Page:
Steve Keen is Associate Professor of Economics at Australia's West Sydney University and a widely followed economic blogger. His most recent post is entitled "Bank Profit a sign of economic sickness, not health."
Two of the graphs in the post tell most of the story.
A sustainable level of bank profits appears to be about 1% of GDP. The blowout from this level to virtually six times as much began when bank deregulation began under Hawke and Keating, and then took off as Howard and Costello encouraged everyone to become “Mum and Dad Investors”, which meant borrowing money from the bank and gambling on share and house prices.
Keen refers to banking in Australia as a Ponzi scheme.
The second graph is from a model (not yet fitted to the data) but Keen says the relationship to data is "ominous".
The vampire squid made famous by Matt Taibbi (Rolling Stone article) is thriving in Australia as well as the U.S. and Europe.
There is one major difference between the U.S. and Australia, however. Government debt in the U.S. is about 90% of GDP, while down under the ratio is only about 5.5%. Private debt is where the Aussies have gone overboard, with a ratio of 150% of debt to GDP. Even so, this trails the U.S. where private debt is more than 260% of GDP.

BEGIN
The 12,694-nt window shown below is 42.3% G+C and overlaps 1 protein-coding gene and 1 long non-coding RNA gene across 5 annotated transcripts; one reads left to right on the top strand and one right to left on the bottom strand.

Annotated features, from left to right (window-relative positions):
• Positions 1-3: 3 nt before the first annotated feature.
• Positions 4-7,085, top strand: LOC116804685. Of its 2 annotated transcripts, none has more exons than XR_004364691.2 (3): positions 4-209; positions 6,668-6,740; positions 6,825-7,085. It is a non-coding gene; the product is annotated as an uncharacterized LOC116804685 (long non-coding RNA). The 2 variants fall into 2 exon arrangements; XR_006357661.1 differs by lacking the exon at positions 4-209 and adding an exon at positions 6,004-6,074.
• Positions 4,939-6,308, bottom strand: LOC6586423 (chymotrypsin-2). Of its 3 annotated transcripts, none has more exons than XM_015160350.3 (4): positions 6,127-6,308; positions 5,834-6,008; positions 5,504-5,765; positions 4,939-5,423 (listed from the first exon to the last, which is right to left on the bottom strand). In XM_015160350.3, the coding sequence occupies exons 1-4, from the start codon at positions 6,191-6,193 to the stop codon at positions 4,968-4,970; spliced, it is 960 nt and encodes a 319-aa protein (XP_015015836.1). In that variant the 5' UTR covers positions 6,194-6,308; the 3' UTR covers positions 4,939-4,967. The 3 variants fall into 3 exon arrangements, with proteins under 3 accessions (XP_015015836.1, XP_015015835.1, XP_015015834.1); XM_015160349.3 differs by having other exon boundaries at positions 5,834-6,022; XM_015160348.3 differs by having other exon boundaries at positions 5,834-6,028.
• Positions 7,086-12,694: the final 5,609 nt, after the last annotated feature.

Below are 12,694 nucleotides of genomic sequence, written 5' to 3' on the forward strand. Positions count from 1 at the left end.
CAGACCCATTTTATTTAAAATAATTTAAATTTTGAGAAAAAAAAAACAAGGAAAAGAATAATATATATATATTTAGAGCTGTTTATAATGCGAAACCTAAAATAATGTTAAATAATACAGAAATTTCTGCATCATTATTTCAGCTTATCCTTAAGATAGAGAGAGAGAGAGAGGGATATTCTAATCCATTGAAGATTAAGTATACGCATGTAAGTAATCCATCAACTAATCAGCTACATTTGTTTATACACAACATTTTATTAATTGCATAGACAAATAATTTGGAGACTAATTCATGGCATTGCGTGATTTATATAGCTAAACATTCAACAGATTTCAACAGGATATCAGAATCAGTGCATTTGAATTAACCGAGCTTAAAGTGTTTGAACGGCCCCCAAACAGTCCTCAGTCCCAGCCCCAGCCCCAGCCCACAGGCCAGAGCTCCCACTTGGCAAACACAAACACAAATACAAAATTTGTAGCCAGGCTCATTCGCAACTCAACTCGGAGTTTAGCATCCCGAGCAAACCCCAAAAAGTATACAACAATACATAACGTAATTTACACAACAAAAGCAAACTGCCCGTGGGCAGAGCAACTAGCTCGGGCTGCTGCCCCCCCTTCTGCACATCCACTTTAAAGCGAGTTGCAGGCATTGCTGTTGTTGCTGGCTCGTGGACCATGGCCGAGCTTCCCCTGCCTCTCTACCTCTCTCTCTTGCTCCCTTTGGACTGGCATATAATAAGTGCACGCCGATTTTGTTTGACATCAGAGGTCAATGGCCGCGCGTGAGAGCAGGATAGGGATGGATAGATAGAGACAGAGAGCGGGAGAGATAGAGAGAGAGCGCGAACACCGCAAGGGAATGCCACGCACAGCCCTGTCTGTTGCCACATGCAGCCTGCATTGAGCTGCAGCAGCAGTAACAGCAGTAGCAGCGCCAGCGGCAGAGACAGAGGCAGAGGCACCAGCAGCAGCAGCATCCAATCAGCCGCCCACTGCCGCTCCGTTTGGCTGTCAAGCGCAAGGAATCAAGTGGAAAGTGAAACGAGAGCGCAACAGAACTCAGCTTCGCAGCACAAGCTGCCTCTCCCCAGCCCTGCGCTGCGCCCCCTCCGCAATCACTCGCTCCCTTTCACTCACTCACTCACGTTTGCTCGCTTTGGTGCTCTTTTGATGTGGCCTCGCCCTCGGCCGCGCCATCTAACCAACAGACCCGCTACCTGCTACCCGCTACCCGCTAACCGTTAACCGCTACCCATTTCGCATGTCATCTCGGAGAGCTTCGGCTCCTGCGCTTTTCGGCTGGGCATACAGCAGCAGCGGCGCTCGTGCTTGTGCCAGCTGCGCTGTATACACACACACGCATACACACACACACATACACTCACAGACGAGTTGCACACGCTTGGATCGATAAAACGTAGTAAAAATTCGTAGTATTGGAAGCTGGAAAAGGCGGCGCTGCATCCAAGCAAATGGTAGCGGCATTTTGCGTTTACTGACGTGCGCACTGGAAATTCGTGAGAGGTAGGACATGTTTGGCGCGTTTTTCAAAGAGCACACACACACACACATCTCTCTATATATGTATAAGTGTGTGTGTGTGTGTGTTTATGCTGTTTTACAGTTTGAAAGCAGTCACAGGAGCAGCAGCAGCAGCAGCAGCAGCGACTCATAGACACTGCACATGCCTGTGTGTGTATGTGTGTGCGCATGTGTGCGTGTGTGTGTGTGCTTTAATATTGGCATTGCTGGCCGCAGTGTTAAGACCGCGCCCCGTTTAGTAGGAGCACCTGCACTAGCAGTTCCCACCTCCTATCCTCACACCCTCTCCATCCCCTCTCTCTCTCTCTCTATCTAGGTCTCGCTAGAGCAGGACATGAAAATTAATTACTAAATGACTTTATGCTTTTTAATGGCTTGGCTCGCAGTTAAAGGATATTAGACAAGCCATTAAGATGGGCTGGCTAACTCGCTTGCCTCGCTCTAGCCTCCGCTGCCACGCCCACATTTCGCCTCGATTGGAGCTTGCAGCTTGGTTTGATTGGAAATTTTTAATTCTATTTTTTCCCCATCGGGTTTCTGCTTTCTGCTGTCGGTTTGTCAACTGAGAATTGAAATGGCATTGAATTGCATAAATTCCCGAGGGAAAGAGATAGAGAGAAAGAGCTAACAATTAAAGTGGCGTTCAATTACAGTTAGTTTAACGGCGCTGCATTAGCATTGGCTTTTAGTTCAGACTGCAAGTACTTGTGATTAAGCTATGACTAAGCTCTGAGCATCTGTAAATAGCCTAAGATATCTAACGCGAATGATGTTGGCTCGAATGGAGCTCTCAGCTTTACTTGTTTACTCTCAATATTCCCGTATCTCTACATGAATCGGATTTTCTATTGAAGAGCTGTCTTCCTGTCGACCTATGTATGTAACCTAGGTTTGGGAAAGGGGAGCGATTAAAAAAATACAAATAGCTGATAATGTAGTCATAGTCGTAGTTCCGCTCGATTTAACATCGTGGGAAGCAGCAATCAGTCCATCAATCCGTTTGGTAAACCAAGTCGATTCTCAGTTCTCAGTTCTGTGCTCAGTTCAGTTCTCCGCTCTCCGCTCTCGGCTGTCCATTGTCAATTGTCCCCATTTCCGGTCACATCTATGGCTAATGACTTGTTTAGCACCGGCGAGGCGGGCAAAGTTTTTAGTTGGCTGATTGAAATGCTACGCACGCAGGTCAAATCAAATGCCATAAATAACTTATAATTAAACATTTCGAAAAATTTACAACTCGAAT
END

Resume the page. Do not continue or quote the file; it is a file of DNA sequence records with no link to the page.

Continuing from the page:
The lack of economic benefit of all this debt is evident in the following graph from my May, 2009 article on the declining usefulness of debt. The graph is constructed using nominal values of GDP and total U.S. debt, public and private.
Australia may have an advantage over the U.S. because the down under economy is more centered on natural resources, like Canada, and is sitting on a store of wealth (in the ground). However, that does not diminsh the dangers posed by a finance sector run amok.
The second graph from Steve keen illustrates the problem. The "Ponzi-ation" of finance serves to siphon income from capital and labor to the enrichment of the finance parasites. Keen says this leads to depression.
Hat tip to Yves Smith at Naked Capitalism.
Disclosure: No positions.